I am curious about what quantity a Taylor approximation actually optimizes, when it produces, as they say, the "best" possible nth-degree approximation of a function around the given x-value. Oftentimes graphs make the matter obvious, but given, i.e., $f(x) = (sech\ 9x)^4$, the second-degree Maclaurin approximation actually appears to be more accurate than the fourth-degree Maclaurin approximation, as shown in the images (red is $f(x)$, black is Maclaurin).

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If asked to write an algorithm to assess the relative quality of two candidate approximations of some function around some x-value, my initial idea would be to integrate between each candidate and the function, using bounds close to the given x-value, and choose the candidate which yields less area. However, this raises the question of how far away from the given x-value counts as close.

The only metric I'm aware of that objectively captures the idea of being "close to" or "far from" the given x-value is the radius of convergence. However, it's not obvious to me that using the interval of convergence as integration bounds would be justified, and as this metric is viewed as emerging from the full Taylor series, invoking it to explain the decision mechanism behind constituent, finite Taylor approximations might involve circular reasoning.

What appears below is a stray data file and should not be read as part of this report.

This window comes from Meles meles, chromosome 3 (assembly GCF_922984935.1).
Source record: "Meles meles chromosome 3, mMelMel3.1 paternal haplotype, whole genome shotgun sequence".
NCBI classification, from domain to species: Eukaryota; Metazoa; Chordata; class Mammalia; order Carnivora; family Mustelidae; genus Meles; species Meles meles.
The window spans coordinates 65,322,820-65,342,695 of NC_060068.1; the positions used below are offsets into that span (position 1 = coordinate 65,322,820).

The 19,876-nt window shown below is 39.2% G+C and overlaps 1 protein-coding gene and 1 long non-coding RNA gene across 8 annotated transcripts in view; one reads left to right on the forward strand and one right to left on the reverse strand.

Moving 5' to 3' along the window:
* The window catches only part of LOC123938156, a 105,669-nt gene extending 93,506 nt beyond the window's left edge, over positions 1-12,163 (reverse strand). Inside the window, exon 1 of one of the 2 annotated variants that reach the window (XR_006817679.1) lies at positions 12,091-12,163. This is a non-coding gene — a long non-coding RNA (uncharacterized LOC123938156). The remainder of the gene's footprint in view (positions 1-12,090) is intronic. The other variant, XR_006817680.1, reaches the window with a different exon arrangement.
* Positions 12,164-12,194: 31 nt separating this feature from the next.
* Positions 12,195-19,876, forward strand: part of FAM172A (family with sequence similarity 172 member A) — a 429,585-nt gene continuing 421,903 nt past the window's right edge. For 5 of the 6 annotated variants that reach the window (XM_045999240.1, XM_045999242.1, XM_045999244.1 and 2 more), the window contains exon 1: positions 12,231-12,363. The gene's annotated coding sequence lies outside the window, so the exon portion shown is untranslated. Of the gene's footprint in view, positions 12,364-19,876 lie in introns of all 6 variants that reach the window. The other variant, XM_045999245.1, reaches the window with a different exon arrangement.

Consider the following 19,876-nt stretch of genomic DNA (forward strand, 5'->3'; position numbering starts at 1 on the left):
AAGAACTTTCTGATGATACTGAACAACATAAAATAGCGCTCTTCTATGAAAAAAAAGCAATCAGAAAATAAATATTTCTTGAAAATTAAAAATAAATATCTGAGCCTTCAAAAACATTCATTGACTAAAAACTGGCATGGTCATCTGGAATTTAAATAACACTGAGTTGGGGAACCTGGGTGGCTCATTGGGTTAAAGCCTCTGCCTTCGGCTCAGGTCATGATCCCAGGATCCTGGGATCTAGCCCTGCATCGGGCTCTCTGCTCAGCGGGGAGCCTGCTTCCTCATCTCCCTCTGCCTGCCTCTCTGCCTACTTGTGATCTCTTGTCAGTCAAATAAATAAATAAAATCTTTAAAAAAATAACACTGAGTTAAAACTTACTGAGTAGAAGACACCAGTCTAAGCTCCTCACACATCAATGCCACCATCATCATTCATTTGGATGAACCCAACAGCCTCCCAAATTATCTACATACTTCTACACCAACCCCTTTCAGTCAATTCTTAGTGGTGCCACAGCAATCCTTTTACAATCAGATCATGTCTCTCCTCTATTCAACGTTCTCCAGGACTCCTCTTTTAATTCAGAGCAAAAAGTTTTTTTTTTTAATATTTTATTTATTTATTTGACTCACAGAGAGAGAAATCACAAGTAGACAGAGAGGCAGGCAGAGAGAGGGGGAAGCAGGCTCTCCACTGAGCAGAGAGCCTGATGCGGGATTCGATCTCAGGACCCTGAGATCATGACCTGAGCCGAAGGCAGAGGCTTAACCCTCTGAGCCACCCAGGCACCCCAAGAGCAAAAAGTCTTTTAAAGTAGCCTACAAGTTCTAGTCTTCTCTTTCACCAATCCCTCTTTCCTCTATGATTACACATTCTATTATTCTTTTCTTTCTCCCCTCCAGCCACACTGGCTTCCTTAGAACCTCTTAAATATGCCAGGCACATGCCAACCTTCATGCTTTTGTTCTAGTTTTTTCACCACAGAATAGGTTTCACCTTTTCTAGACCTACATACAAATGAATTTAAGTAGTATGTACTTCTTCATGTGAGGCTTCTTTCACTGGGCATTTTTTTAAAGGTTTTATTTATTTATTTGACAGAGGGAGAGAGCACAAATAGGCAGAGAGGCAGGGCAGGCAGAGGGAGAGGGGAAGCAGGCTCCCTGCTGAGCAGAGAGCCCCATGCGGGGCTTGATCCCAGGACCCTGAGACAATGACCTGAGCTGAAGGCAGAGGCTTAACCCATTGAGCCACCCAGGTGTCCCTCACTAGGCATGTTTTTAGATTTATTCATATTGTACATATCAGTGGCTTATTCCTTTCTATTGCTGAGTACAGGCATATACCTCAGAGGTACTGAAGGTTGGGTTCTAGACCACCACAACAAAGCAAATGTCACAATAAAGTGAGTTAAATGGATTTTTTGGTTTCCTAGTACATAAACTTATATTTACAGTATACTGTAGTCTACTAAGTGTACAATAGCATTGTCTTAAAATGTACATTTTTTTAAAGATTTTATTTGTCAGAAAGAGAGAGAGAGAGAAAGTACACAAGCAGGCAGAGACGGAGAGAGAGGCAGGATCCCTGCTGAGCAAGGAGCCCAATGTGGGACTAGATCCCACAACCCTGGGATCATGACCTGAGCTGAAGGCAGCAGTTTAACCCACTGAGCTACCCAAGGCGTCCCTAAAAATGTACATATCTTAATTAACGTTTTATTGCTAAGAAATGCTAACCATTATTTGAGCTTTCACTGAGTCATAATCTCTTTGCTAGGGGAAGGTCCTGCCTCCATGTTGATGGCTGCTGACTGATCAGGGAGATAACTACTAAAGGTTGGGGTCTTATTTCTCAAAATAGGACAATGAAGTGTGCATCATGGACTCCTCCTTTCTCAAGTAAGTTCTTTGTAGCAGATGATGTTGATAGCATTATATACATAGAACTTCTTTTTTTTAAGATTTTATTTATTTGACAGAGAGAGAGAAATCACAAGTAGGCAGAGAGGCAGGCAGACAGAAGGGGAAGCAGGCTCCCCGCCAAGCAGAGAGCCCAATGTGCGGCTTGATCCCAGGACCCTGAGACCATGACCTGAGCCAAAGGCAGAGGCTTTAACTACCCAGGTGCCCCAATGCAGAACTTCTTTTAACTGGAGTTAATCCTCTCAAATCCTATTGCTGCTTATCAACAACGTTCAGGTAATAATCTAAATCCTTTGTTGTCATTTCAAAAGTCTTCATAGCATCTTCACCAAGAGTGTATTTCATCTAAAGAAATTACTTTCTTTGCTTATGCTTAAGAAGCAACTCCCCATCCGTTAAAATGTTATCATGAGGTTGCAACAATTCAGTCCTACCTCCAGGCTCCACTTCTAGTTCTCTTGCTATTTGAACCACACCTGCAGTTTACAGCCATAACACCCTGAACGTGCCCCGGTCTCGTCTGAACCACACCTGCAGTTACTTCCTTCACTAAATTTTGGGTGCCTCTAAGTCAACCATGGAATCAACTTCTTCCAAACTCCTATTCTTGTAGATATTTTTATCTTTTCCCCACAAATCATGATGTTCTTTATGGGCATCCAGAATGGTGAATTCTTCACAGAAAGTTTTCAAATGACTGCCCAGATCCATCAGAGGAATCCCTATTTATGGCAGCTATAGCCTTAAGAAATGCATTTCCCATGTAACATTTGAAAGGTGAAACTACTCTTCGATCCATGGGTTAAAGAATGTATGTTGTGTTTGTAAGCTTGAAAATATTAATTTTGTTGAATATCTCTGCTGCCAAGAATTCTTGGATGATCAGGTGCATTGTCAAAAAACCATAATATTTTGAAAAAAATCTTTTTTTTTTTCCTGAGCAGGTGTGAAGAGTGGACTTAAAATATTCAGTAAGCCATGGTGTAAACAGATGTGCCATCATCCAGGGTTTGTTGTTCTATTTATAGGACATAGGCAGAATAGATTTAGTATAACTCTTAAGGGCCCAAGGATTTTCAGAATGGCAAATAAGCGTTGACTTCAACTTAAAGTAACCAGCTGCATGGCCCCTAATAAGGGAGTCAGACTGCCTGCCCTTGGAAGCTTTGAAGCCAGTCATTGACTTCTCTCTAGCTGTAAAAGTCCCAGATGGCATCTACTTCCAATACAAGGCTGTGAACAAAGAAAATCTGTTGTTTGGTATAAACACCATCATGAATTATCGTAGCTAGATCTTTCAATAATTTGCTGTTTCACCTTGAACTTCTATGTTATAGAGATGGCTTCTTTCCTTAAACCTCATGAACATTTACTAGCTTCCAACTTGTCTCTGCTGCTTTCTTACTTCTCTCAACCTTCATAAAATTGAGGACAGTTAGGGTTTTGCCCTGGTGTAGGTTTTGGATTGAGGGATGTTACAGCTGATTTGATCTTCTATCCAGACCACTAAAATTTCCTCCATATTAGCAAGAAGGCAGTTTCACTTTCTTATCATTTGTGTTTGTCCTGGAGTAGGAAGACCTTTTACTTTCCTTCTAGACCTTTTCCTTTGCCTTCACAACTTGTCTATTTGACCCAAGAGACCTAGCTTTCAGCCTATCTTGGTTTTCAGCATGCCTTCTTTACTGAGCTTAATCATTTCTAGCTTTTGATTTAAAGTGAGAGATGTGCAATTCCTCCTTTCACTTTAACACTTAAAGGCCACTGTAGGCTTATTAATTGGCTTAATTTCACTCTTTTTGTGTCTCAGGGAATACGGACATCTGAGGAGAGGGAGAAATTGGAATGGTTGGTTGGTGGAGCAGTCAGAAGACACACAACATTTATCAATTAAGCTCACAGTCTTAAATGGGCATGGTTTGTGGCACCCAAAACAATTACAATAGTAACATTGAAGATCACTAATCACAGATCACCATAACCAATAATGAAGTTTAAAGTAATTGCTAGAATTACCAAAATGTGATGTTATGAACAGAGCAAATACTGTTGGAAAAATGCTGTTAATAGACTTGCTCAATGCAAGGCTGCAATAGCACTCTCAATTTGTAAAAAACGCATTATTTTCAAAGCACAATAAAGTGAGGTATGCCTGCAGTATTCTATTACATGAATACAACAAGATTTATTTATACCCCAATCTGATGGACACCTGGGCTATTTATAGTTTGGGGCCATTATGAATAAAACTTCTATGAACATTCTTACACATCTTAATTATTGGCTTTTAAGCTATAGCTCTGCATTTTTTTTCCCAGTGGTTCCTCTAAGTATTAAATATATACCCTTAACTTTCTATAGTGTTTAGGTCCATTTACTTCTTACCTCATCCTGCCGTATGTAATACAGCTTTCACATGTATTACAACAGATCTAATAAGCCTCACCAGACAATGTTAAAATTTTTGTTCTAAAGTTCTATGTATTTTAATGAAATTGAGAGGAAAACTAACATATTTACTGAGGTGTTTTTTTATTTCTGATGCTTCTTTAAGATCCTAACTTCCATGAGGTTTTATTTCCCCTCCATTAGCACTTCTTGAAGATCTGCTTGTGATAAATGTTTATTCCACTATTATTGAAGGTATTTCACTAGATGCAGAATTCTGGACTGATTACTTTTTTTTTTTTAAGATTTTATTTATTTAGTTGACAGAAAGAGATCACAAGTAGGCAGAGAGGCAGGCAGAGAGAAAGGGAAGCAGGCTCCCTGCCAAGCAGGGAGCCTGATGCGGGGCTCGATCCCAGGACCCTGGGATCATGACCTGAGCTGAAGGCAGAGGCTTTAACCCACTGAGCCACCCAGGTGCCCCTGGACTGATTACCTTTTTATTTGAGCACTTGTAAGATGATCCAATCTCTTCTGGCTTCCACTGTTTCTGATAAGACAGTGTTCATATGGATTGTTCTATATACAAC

This idea of defining "close" supposedly explains the counterintuitive phenomenon in the images as well; we're looking "close" to the origin, but if we would look "even closer," then the fourth-degree Maclaurin approximation would outperform the second-degree Maclaurin approximation.

So how close matters? Is there some sort of weighting scheme where the closer a point is to the given x-value, the more valuable its contribution is to the overall quality of the approximation? Does only the closest possible outlook matter at all, so that candidate Maclaurin approximation $p(x)$ would be selected over candidate Maclaurin approximation $q(x)$, even if all three functions are equal at $x = 0$, $q(x)$ better approximates $f(x)$ at every other $x$ in $\mathbb{R}$, but $p(x)$ better approximates $f(x)$ at $x = ±\epsilon$, where $\epsilon$ is some infinitesimally small value in *$\mathbb{R}$? Is the idea of integrating between the candidate approximations and the function hypothetically relevant at all?


1 Answer 1


If $P_{n}(x)$ is the $n$th order Taylor polynomial approximation to $f(x)$ at $x_0$, then $$ f(x) = P_n(x) + o(\|x - x_0\|^n) \quad \text{as } x \to x_0. $$ Moreover, it can be shown that if any other polynomial $p(x)$ of degree less than or equal to $n$ has this property, then $p(x) = P_n(x)$. Thus, $P_n(x)$ is the "best" polynomial approximation of $f$ near $x_0$ of degree at most $n$.


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